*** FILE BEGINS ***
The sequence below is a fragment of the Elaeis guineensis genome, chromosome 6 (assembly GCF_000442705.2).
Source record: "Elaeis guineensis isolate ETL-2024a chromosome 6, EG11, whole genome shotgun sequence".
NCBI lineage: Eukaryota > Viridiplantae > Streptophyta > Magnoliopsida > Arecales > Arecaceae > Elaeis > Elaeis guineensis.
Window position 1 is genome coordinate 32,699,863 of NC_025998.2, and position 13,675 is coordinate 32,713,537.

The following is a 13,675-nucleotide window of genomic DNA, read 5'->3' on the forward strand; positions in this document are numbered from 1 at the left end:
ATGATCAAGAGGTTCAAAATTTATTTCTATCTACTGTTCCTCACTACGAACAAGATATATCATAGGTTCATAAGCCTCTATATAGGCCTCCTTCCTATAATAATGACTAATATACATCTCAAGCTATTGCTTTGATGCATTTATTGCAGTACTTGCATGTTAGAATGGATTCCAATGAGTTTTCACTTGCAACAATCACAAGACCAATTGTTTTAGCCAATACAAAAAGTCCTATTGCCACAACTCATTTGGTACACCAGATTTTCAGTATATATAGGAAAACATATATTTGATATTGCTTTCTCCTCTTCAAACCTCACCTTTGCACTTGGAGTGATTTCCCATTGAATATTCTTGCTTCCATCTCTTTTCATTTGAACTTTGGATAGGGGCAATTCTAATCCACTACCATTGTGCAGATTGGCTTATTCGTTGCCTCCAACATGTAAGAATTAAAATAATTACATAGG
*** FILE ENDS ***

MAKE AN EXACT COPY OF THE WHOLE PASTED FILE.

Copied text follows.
The sequence below is a fragment of the Elaeis guineensis genome, chromosome 6 (assembly GCF_000442705.2).
Source record: "Elaeis guineensis isolate ETL-2024a chromosome 6, EG11, whole genome shotgun sequence".
NCBI lineage: Eukaryota > Viridiplantae > Streptophyta > Magnoliopsida > Arecales > Arecaceae > Elaeis > Elaeis guineensis.
Window position 1 is genome coordinate 32,699,863 of NC_025998.2, and position 13,675 is coordinate 32,713,537.

The following is a 13,675-nucleotide window of genomic DNA, read 5'->3' on the forward strand; positions in this document are numbered from 1 at the left end:
ATGATCAAGAGGTTCAAAATTTATTTCTATCTACTGTTCCTCACTACGAACAAGATATATCATAGGTTCATAAGCCTCTATATAGGCCTCCTTCCTATAATAATGACTAATATACATCTCAAGCTATTGCTTTGATGCATTTATTGCAGTACTTGCATGTTAGAATGGATTCCAATGAGTTTTCACTTGCAACAATCACAAGACCAATTGTTTTAGCCAATACAAAAAGTCCTATTGCCACAACTCATTTGGTACACCAGATTTTCAGTATATATAGGAAAACATATATTTGATATTGCTTTCTCCTCTTCAAACCTCACCTTTGCACTTGGAGTGATTTCCCATTGAATATTCTTGCTTCCATCTCTTTTCATTTGAACTTTGGATAGGGGCAATTCTAATCCACTACCATTGTGCAGATTGGCTTATTCGTTGCCTCCAACATGTAAGAATTAAAATAATTACATAGG